Rural development practice in Northern Ireland; process or product driven? : a case study of the LEADER II programme

  • Mark James Scott

Student thesis: Doctoral ThesisDoctor of Philosophy


Community-led rural development is enjoying an unprecedented high profile within both the European Union and Northern Ireland. The 1990s have witnessed the establishment of rural development as a policy concern, and a review of recent literature suggests there is an increasing convergence of approaches occurring, at the level of the European Commission and in the promotion of Member States' individual national policies.

At the vanguard of these developments has been the LEADER programme, the European Commission's initiative to promote integrated 'bottom-up', participatory rural development. This thesis aims to reflect on rural development practice in Northern Ireland and to challenge the current emphasis on the end-products of development, by providing a detailed assessment of the process that LEADER II local action groups have been developing.

The initial stage of a local action group's development cycle was often characterised by a weak conceptualisation of rural development. This led to, in many cases, inadequate levels of local consultation and participation, poorly informed analyses of the local context, a lack of understanding in relation to strategic planning, and an overemphasis on individual projects rather than attempting integrated programmes. The compressed timetable for preparing plans was a key factor in this approach.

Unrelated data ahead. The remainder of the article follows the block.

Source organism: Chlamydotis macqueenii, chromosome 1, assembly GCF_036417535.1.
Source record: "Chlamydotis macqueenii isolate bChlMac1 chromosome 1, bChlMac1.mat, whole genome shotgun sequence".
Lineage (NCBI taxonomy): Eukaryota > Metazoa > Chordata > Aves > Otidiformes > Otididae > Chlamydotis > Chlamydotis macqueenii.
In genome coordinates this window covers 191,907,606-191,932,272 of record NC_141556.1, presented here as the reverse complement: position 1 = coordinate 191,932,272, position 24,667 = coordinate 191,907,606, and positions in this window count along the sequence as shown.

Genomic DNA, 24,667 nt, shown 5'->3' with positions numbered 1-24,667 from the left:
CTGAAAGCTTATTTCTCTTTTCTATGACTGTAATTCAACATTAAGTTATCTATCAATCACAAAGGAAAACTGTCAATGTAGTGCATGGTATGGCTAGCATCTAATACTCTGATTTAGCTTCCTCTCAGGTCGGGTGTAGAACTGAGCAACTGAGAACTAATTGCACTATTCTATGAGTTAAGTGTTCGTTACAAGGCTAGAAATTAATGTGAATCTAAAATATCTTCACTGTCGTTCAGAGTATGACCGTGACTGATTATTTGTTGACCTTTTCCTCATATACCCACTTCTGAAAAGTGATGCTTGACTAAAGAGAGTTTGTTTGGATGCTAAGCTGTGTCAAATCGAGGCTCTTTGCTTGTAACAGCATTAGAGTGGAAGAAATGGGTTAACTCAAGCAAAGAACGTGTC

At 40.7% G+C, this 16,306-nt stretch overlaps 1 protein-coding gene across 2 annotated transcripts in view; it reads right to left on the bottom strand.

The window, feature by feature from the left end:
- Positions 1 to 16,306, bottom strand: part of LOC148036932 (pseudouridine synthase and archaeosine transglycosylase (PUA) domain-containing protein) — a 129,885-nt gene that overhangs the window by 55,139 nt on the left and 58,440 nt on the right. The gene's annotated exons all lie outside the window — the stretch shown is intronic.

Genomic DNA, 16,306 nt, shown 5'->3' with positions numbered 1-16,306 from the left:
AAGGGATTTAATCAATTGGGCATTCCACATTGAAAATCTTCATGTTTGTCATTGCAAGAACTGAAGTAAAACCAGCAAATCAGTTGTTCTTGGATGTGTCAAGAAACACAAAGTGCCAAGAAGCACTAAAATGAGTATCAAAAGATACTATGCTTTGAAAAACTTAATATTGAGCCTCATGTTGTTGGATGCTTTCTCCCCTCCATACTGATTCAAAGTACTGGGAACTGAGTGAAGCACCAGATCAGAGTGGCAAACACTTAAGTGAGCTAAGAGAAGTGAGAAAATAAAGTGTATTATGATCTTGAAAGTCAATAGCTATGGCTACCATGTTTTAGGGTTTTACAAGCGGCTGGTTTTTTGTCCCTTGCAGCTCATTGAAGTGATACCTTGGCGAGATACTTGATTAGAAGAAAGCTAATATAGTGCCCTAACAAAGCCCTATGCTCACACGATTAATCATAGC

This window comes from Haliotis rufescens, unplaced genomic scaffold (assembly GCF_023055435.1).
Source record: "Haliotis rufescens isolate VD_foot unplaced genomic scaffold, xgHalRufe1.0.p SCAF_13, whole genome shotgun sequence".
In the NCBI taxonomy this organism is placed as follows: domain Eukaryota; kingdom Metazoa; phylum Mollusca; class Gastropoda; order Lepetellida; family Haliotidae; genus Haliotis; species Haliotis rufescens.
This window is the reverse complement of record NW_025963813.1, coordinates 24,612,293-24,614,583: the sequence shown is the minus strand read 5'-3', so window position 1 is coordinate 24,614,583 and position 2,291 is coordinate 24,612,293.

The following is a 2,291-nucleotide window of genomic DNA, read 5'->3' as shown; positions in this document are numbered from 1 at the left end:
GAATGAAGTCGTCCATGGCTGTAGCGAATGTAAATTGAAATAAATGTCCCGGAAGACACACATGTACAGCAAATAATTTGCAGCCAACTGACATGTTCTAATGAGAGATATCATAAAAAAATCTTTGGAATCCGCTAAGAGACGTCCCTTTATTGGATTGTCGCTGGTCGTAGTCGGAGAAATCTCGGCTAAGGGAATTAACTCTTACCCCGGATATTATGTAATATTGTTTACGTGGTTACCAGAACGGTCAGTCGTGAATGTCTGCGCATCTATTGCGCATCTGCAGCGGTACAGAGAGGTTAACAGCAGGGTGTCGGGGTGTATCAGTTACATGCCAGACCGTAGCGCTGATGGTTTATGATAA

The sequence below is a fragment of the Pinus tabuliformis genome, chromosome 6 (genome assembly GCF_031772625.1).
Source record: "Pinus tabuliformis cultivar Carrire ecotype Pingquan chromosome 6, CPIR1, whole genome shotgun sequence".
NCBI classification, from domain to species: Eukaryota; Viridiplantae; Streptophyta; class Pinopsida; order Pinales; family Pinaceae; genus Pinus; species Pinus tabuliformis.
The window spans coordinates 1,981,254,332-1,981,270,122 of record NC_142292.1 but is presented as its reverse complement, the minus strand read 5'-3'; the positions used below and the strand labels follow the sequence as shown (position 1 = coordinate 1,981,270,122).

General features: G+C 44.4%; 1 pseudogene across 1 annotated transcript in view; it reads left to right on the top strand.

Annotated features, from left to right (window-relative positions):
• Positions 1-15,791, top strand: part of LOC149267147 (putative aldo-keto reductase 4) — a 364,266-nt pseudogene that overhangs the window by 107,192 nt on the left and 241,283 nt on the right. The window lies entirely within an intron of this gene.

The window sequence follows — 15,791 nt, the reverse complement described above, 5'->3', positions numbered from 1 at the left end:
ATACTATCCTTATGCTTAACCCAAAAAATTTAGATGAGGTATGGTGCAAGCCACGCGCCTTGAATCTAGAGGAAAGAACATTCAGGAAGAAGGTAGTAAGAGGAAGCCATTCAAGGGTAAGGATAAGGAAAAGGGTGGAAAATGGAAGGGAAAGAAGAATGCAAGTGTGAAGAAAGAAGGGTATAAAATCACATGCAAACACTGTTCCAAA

However, as the programme progressed, positive dimensions have emerged in relation to the interactive, discursive process encouraged by the partnership approach central to the LEADER ethos. From the assessment, it appeared that LEADER groups have been able to create resources for future development and managing change, in terms of social, intellectual and political capital. An important aspect of this approach has been mutual learning through cross-community and cross-sectoral discussion. Building relationships on a multi-level basis can be identified as key feature of LEADER in Northern Ireland, enabling local action groups to develop horizontal networks and partnerships central in creating institutional capacity to collaborate and co-ordinate. The next stage of the LEADER initiative (LEADER+) provides an opportunity to augment and build upon this model.
Date of AwardJul 2000
Original languageEnglish
Awarding Institution
  • Queen's University Belfast
SupervisorJohn Greer (Supervisor)

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